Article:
It is good to remember the overall principle to appear before God covered with acceptable covering. The symbolic instruction carries through to both physical and spiritual applications, and the person who cares what God thinks will do his best to conform to Him. God covered Adam and Eve with truly fine clothing. That is our example.
The second element Genesis 3 reveals takes us a step further spiritually in regard to the covering: What humans devise in terms of covering spiritual nakedness is, in reality, worthless. The third element clarifies this further: God Himself must supply the only covering that is spiritually adequate.
The fourth element is that the only adequate spiritual covering is by means of death. As in the first element, there are two lines of instruction. The first leads to the necessity of the second, if life is to continue. The wages of sin is death (Romans 6:23). The underlying principle is that we are always to give of our best to the Master. When we fail, the death penalty is imposed. This, then, brings forth a second teaching: In a spiritual sense, the entire human race sinned in Adam and Eve, who represented all mankind at the time. Since the wages of sin is death, and all have subsequently sinned, all of us must receive that wage—or another, an innocent One on whom death has no claim because He never sinned, must substitute for us.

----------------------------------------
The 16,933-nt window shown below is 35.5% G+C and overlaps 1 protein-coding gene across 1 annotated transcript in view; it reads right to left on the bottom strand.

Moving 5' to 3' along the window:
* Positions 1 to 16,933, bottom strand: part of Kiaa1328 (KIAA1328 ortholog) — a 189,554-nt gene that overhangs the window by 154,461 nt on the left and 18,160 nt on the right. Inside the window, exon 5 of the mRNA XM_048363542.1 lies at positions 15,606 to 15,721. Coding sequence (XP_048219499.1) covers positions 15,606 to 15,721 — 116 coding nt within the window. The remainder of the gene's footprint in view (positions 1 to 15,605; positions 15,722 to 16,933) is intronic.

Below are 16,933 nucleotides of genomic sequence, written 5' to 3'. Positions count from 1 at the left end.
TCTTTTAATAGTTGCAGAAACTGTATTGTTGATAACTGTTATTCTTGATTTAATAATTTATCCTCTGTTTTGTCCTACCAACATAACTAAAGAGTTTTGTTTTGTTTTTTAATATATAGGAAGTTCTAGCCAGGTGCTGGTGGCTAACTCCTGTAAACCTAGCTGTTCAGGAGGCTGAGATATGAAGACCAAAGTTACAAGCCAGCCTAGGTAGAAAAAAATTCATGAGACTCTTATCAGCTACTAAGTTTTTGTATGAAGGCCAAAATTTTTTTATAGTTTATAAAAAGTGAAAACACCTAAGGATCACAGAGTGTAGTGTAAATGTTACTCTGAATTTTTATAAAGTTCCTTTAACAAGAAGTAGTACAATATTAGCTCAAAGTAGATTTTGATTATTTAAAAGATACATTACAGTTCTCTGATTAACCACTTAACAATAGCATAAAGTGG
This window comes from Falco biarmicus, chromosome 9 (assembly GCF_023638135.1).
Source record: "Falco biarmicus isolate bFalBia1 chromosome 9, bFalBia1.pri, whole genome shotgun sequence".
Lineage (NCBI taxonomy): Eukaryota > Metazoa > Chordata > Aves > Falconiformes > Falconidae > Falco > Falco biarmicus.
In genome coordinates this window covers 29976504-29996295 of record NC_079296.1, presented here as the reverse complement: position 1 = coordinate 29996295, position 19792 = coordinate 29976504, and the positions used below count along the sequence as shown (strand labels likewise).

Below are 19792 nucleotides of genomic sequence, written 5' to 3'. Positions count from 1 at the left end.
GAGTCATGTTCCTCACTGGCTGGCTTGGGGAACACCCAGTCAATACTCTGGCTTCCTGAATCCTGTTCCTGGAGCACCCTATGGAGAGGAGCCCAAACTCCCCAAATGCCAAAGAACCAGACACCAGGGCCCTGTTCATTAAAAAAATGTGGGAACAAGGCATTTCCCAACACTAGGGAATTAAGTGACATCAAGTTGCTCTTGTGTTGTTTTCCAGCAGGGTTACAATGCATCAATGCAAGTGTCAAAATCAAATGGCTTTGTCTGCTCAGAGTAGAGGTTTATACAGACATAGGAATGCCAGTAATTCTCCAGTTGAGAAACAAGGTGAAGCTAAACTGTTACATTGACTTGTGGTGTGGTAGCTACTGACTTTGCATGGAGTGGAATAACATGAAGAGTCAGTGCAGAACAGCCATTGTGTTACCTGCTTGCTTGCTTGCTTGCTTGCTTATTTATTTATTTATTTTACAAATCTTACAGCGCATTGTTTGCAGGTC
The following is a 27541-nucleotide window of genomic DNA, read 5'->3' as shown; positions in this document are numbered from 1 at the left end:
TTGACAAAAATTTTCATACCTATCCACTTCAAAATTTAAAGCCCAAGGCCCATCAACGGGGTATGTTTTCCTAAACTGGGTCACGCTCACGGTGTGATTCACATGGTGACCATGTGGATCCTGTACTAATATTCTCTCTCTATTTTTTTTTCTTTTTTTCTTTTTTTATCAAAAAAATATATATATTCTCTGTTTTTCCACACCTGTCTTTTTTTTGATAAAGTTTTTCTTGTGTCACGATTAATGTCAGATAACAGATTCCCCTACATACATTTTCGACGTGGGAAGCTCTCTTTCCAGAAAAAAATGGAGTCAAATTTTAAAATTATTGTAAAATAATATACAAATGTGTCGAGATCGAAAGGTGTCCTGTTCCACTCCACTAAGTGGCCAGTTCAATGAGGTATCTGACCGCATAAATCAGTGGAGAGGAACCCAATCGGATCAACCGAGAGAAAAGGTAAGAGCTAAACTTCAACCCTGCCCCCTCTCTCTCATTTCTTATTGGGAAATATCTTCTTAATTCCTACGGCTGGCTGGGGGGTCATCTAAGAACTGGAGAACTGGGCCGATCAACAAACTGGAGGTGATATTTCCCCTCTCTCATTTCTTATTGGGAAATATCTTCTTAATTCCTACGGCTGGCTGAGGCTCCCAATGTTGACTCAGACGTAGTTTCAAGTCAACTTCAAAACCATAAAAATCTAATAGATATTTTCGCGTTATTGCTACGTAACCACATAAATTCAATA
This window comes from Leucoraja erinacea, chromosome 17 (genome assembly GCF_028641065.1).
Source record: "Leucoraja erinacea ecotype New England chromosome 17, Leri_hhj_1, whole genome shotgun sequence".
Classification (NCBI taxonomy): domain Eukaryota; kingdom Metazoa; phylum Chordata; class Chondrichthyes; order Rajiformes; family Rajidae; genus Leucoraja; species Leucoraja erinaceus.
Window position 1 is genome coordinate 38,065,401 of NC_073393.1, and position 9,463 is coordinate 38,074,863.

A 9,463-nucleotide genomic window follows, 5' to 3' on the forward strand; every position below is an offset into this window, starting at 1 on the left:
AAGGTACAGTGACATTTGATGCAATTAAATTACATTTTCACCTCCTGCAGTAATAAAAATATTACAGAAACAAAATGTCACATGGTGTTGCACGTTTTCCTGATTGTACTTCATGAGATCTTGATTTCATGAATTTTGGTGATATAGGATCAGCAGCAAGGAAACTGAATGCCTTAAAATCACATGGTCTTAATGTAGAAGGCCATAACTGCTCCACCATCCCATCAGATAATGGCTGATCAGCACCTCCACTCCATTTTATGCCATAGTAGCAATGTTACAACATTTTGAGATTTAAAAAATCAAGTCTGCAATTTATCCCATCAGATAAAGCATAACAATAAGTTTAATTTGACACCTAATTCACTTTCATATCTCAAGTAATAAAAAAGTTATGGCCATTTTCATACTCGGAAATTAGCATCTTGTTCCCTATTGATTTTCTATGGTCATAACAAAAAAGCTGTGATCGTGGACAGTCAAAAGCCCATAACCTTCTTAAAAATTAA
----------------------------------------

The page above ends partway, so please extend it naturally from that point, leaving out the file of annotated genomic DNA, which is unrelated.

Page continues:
However, we find it clearly spelled out in Romans that there must be a link between us and the Substitute (Romans 4:1-4, 11-12, 16, 19-20, 23-25; 5:1-2).
Faith in the sacrifice of Jesus Christ is the link between us and God's forgiveness, which provides the acceptable spiritual covering necessary to be received into God's presence and receive the gift of life.
The second aspect of the fourth element also involves another death—ours. In this case, it is not a literal death but a spiritual one:
What shall we say then? Shall we continue in sin that grace may abound? Certainly not! How shall we who died to sin live any longer in it? . . . knowing this, that our old man was crucified with Him, that the body of sin might be done away with, that we should no longer be slaves of sin. For he who has died has been freed from sin. Now if we died with Christ, we believe that we shall also live with Him. (Romans 6:1-2, 6-8)
This death is achieved through repentance because one believes he is a sinner in need of God's forgiveness, having broken His law and earned death.
What we have just reviewed must have been taught to Cain and Abel, probably by Adam. How do we know this? Because Hebrews 11:4 tells us that Abel offered by faith, and faith comes by hearing. He heard the divine words given by God to Adam and Eve, which were passed to him, and Abel believed. Cain heard the same words, but did not believe as Abel did.
More proof is recorded following Cain's rejection. God says to him in Genesis 4:7, "If you do well, will you not be accepted? And if you do not do well, sin lies at the door. And its desire is for you, but you should rule over it." God clearly indicates a choice between right and wrong. Good and evil faced Cain and Abel. The one brother by faith chose what was right in God's eyes, while the other chose what was right in his own eyes. In essence, he chose death.
John W. Ritenbaugh
The Christian Fight (Part Three)
If we believe these verses, we must accept that death must have its "better" points. We are all well aware of the reasons why we think of death as a negative thing, but how can we think of such an event and condition as positive?